Simple Harmonic Motion and time period

  • Thread starter dpsguy
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  • #1
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A particle follows SHM with its eqn.of motion being

s(x,y)=Asinwt i + 3Asin3wt j

What is its time period? Also find the expression for total mechanical energy wrt time.

I tried it in the following way
V=Awcoswt i + 3Awcos3wt j = Aw[(coswt)^2 +9(cos3wt)^2]^(1/2)
KE=0.5m(Aw)^2[(coswt)^2 +9(cos3wt)^2]
a= -[A(w^2){sinwt i + 9sin3wt j }]
F=ma
PE=F.s = -m[(Aw)^2{(sinwt)^2 + 27(sin3wt)^2}]
Total energy=KE + PE
= m(Aw)^2[0.5{(coswt)^2 +9(cos3wt)^2}- {(sinwt)^2 + 27(sin3wt)^2}]
Is this correct? And how to calculate the time period?
 

Answers and Replies

  • #2
HallsofIvy
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"V=Awcoswt i + 3Awcos3wt j = Aw[(coswt)^2 +9(cos3wt)^2]^(1/2)"

This appears to be saying that
cos wt+ 3cos 3wt= (cos2wt+ 9cos23wt)1/2 which is NOT true.
[tex] (a+ b)^2 \ne a^2+ b^2[/tex]
and
[tex]a+ b \ne \sqrt{a^2+ b^2}[/tex].

1. What is the period of cos wt?
2. What is the period of cos 3wt?

3. What is the least common multiple of those?
 
  • #3
andrevdh
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Why don't you try the basic SHM formulae for the x and y motion separately - because energy is a scalar quantity you can add these up to get the total energy. That is
[tex] U_x = \frac{1}{2}kx^2[/tex]
for the potential energy and
[tex] T_x = \frac{1}{2}mv_x^2[/tex]
for the kinetic energy. Just remember that the
[tex] \omega[/tex]
differs for the two components and use the basic relation
[tex] \omega = \sqrt{\frac{k}{m}}[/tex]
Great - if you get the same answer ! It just means you have improved the confidence in your result. Anyway, by graphing the motion for a phase from 0 to pi for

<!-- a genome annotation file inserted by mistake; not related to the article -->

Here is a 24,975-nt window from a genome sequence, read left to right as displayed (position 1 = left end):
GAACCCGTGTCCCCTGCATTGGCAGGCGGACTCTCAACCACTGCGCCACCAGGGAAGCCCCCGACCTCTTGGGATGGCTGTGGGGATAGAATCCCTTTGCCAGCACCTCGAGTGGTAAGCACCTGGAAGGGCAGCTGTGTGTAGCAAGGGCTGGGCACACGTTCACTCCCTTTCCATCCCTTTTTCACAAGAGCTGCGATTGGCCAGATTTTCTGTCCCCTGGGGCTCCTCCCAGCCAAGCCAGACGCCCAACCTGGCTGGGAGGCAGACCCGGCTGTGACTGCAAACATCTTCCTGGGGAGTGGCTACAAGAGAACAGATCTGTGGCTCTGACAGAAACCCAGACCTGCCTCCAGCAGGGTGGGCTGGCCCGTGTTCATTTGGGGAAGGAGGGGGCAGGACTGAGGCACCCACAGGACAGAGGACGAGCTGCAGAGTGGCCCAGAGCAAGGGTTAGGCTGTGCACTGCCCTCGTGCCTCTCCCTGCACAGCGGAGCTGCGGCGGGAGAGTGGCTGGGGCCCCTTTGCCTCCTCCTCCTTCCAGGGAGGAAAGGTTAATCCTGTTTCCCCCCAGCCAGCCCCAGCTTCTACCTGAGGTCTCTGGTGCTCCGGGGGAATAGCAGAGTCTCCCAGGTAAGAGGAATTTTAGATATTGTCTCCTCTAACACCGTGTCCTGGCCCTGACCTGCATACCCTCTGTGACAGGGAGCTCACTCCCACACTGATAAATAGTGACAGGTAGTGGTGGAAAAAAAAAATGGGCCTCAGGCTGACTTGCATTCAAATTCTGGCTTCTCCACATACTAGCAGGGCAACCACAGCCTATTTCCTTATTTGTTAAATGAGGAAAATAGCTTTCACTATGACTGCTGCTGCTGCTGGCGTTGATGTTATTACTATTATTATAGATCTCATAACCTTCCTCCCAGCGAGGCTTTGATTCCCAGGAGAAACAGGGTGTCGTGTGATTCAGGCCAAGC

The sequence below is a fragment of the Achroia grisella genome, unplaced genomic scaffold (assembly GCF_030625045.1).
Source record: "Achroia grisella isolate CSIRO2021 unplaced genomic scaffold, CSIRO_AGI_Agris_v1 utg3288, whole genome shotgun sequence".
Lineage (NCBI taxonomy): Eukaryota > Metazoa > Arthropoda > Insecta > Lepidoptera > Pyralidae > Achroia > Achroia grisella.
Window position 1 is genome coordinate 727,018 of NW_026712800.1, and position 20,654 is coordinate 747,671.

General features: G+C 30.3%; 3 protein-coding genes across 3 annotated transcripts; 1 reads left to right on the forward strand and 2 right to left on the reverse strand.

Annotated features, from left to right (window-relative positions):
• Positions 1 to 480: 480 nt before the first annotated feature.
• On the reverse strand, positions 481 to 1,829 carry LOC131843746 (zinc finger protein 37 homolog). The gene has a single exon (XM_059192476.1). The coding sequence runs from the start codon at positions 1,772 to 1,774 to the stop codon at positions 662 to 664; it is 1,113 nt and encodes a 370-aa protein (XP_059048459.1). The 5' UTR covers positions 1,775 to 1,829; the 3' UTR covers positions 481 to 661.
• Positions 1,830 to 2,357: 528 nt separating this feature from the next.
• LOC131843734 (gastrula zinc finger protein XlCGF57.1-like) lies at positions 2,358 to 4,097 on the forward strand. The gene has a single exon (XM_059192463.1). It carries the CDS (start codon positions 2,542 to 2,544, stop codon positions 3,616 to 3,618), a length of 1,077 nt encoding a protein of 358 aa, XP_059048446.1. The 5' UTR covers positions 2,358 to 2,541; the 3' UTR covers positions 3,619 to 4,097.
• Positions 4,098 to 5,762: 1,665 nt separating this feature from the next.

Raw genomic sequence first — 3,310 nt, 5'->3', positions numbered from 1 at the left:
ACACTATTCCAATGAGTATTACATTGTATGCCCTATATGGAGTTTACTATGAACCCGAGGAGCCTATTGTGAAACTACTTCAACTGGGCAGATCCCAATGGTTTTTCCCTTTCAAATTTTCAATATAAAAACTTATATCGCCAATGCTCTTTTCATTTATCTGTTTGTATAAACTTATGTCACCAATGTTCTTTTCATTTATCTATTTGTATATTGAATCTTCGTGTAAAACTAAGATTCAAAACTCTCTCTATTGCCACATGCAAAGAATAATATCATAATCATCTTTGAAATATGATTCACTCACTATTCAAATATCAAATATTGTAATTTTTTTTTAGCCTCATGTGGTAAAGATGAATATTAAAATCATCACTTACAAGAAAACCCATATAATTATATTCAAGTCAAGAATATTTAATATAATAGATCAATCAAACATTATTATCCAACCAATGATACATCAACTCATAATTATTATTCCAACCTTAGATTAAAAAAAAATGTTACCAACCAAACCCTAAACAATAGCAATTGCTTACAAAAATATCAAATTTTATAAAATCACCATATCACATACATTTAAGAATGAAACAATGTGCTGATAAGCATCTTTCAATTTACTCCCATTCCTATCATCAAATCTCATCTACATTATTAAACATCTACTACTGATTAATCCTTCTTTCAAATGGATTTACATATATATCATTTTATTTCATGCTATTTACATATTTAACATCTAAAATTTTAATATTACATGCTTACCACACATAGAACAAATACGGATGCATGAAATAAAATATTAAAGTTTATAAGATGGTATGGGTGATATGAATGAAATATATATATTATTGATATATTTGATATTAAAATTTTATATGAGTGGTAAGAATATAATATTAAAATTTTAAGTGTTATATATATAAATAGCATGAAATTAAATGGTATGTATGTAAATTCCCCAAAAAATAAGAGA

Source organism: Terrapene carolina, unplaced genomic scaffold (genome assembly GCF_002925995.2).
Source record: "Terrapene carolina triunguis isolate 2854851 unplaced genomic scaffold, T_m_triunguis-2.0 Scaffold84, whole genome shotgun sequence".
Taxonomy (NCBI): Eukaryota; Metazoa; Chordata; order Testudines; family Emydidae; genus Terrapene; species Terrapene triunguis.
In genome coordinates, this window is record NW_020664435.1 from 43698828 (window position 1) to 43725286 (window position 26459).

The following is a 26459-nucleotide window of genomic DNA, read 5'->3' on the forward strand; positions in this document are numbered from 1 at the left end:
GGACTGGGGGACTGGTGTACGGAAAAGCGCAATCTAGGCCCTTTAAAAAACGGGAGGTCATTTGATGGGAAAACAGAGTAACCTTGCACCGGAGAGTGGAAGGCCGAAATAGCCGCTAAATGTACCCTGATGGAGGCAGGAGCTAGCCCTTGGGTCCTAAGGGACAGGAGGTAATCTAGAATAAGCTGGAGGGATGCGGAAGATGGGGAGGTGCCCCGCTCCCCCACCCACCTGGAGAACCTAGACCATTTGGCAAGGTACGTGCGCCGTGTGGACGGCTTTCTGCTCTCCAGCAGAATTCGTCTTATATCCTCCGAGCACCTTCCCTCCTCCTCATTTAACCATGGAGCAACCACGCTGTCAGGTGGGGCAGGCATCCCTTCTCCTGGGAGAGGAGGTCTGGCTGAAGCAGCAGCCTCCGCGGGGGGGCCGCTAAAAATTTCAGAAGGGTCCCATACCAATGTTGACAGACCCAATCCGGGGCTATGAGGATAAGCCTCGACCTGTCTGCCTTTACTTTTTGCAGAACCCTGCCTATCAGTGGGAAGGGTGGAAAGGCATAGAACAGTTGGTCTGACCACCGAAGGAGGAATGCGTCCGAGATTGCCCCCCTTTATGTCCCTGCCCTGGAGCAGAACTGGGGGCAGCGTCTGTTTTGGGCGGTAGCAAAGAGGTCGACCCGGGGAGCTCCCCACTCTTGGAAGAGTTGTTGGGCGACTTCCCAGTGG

[tex]\omega t[/tex]
the mass moves from 1 to 2 ... p to 5. Thereby the x motion have completed one oscillation, while the y motion have completed one oscilation at point a, another at b and another at point 5. Henceforth the motion repeats itself. The y motion therefore runs 3x faster than the x motion.
 

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  • #4
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While adding two vectors A and B which are mutually perpendicular
A^2 +B^2=(A+B)^2. Hence I think I was right while finding the velocity. HallsofIvy.
Also,I think i have figured out the answer , with help from andrevdh. The total enegy of particle=41m(Aw)^2=constant.The time period comes out to be 3w.
But can't we find the time period of the particle by differentiating the equation for energy twice and using a=-xw^2? Can someone please tell me how can I find the time period here using this method?
 
  • #5
andrevdh
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The period is per definition the amount of time needed to complete one oscillation. The attachment displays the motion for
[tex]\omega t[/tex]
ranging from
[tex]0\ \rightarrow 2\pi[/tex]
giving one oscillation in the x direction, but three oscillations in the y direction for the corresponding time. After this (1,2, ...,5) the motion will repeat itself. The angular frequency of the x-motion is
[tex]\omega [/tex]
while it is
[tex]3\omega [/tex]
for the y-motion. Clearly the period of the combined motion is therefore the period of the x-motion, which can be obtained from
[tex]\omega=\frac{2\pi}{T} [/tex]
See also 1,2 and 3 of HallsofIvy above.
 

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